Monday, 28 May 2012

Die Walküre, Fulham Opera

As hot on the heels of their Rheingold as a such a company can make it, here is the second instalment of the Fulham Opera Ring Cycle. Die Walküre is the high water-mark of Wagner's first compositional maturity and so demands equal respect towards both music and drama. Fulham Opera necessarily have their own compromises to make irrespective of the material - music director Ben Woodward is the orchestra at the piano and the space is a working church dominated by an immovable stone altar in the middle of the stage. The glass-half-full upshot is that both music and drama, having the same privations, are indeed accorded mutual respect.


Once again the altar has been easily absorbed into the production, this time by Fiona Williams, which continues the contemporary American themes and styling. The above view shows the altar in the centre of the staging area and also the projected surtitles, a welcome addition for Rheingold (though not offered for the Il Trittico productions*). Once again Ben Woodward's piano reduction is heroic not only for the stamina required for a one-man-band but also for the faithfulness towards thematic highlighting and general voice-leading. Certainly, the heft of the orchestra cannot be recreated but the other end of the dynamic spectrum is also tricky to replicate, the telescoping effect of individual instruments pulling an audience into tiny intimate cracks in the drama.

What Woodward and his cast did manage were moments of lieder-like clarity. As one tends to be familiar with orchestral performances and recordings, the experience of the more tender passages is akin to listening to a series of songs by Hugo Wolf. Instrumental in that effect was the fine German singing from the two principals of this leg of the tetralogy, Ian Wilson-Pope's Wotan and Zoe South's Brünnhilde. Clear German and their clear understanding of the German allied to a dynamic range beyond that which the piano offered focused the performance. Nordic hammer-blows were available when necessary, and with some control. The dangerous corner of Brünnhilde's commitment to save Siegmund, a top A# on a closed vowel that's also the crucial major third of a new statement of F# major, was a thrillingly executed moment of epiphany and joy - a genuine highlight.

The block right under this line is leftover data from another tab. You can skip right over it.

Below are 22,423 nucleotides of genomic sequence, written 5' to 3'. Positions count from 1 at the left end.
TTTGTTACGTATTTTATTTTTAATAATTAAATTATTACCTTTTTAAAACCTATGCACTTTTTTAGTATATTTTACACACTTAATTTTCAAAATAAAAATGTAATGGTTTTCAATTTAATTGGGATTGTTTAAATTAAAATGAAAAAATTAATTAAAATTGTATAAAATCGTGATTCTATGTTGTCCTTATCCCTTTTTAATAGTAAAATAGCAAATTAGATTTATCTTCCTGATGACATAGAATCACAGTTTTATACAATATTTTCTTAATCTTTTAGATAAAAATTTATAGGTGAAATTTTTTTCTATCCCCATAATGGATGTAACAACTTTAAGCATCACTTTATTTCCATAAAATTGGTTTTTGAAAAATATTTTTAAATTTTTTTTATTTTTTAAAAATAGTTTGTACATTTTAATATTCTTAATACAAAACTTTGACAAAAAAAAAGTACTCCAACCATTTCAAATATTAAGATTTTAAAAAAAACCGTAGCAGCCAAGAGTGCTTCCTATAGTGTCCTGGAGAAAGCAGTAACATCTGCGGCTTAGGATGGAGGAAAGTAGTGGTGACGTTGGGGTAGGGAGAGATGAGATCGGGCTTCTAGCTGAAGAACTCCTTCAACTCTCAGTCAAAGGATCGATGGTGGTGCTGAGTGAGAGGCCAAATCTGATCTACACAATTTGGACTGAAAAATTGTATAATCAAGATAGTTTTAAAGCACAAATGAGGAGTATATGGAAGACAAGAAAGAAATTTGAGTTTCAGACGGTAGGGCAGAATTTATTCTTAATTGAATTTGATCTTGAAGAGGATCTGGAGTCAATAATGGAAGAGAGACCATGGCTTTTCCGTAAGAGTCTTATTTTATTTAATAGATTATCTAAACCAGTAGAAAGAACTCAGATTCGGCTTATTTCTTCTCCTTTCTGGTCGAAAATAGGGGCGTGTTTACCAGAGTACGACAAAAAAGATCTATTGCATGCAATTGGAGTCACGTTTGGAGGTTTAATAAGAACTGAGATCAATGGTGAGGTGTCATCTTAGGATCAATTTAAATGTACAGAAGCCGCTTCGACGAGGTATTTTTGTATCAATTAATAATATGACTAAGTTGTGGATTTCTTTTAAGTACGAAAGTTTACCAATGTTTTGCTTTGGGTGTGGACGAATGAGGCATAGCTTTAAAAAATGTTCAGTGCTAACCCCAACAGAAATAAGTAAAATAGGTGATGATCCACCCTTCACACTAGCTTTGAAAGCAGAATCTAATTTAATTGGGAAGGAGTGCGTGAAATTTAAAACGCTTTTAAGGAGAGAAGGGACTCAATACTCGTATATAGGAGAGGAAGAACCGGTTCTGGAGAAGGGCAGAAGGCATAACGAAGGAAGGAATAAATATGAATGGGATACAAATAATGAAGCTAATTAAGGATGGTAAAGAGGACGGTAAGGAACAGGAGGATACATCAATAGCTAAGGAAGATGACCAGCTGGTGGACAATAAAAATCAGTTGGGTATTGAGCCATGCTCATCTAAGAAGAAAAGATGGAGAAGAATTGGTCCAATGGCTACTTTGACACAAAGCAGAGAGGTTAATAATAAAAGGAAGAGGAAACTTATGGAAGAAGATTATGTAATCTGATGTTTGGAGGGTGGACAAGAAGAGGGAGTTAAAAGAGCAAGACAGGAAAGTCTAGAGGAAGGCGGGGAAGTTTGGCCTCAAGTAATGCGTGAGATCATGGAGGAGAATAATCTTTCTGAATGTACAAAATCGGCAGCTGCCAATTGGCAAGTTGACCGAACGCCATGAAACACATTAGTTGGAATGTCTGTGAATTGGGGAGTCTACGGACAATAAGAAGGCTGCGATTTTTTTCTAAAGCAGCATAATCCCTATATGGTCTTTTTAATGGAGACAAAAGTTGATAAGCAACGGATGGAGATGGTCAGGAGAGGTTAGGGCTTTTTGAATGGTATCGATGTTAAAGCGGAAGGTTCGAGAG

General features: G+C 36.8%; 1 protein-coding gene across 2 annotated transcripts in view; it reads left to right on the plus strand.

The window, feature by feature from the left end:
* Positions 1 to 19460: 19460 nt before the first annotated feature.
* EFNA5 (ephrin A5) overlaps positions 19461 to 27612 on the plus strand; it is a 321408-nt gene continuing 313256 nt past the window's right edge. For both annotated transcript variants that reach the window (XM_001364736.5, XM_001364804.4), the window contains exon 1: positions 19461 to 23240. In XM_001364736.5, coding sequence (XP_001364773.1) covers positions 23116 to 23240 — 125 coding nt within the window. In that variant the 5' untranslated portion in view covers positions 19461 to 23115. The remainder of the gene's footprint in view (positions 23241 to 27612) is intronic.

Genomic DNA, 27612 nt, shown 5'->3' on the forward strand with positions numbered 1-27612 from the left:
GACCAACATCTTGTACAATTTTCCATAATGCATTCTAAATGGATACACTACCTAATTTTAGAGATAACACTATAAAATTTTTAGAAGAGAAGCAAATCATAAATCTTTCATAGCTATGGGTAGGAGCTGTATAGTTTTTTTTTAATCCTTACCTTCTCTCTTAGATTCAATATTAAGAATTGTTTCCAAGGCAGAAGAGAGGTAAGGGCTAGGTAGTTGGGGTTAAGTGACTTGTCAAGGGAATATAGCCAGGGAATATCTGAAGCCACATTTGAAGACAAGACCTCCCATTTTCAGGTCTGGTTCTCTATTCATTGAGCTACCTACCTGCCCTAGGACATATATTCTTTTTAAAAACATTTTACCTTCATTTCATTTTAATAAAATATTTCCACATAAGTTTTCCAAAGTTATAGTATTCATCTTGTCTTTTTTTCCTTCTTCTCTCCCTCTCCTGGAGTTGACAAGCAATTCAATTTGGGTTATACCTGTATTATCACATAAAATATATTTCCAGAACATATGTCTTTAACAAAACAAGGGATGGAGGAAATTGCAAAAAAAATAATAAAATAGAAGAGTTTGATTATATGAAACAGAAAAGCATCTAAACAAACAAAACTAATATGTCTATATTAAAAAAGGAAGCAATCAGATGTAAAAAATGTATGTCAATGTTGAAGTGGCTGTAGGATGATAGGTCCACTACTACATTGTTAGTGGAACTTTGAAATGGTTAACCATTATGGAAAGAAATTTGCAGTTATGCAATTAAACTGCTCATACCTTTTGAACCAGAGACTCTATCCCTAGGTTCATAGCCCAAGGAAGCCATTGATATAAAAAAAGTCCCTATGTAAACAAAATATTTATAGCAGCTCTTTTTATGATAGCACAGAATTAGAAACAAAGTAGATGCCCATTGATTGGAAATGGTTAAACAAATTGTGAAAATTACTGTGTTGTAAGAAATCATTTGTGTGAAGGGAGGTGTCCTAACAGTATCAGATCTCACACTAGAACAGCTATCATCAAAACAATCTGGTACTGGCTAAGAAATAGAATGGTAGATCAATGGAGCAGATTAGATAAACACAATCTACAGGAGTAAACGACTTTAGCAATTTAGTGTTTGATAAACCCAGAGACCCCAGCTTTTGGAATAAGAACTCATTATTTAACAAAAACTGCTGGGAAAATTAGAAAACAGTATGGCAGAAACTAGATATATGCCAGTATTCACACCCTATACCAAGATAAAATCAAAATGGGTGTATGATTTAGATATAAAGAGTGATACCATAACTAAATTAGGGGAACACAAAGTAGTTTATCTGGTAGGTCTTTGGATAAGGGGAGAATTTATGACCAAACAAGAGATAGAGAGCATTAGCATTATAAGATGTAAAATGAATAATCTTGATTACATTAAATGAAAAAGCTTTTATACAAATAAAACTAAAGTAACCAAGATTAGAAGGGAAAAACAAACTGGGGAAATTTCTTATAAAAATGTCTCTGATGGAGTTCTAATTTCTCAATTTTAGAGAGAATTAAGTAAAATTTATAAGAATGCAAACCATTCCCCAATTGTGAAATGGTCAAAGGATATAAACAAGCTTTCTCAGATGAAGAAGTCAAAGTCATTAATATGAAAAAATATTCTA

The rest of the cast brought the usual palette of different, sizeable voices to the performance: Jon Morrell's classic Siegmund was clearest and strongest in alt, with Laura Hudson's absorbingly committed Seglinde acted through the voice but still adhering to the score. Oliver Hunt's lean, present bass was a fresh-lumber Hunding to match his logger's shirt with Elizabeth Russo's Fricka every inch the fabulous alimony-drain the conceit demanded. I was particularly impressed, if not surprised, by the casting of the Valkyries themselves. An ensemble of fine individual voices truly justifying the collective undertone of the opera's title, it speaks well for the company's culture that they can secure professionals of the same calibre as the principals - and then count on them to help out in the menial front of house duties that make the theatrical experience go smoothly.

It will be interesting to see how the basic conceit that has moved west from oil fields to Hollywood matures in the final two operas. There's pragmatism at work in adhering to the ongoing scheme and reasonably so. However casting has proved very sure thusfar and it's clear that there is a strong pool of singers prepared to take on the challenge of Wagner's cycle with solid technique, musicianship and commitment to the drama.

* Director Ben Woodward has asserted that surtitles were given for Suor Angelica, the Il Trittico production given in Italian

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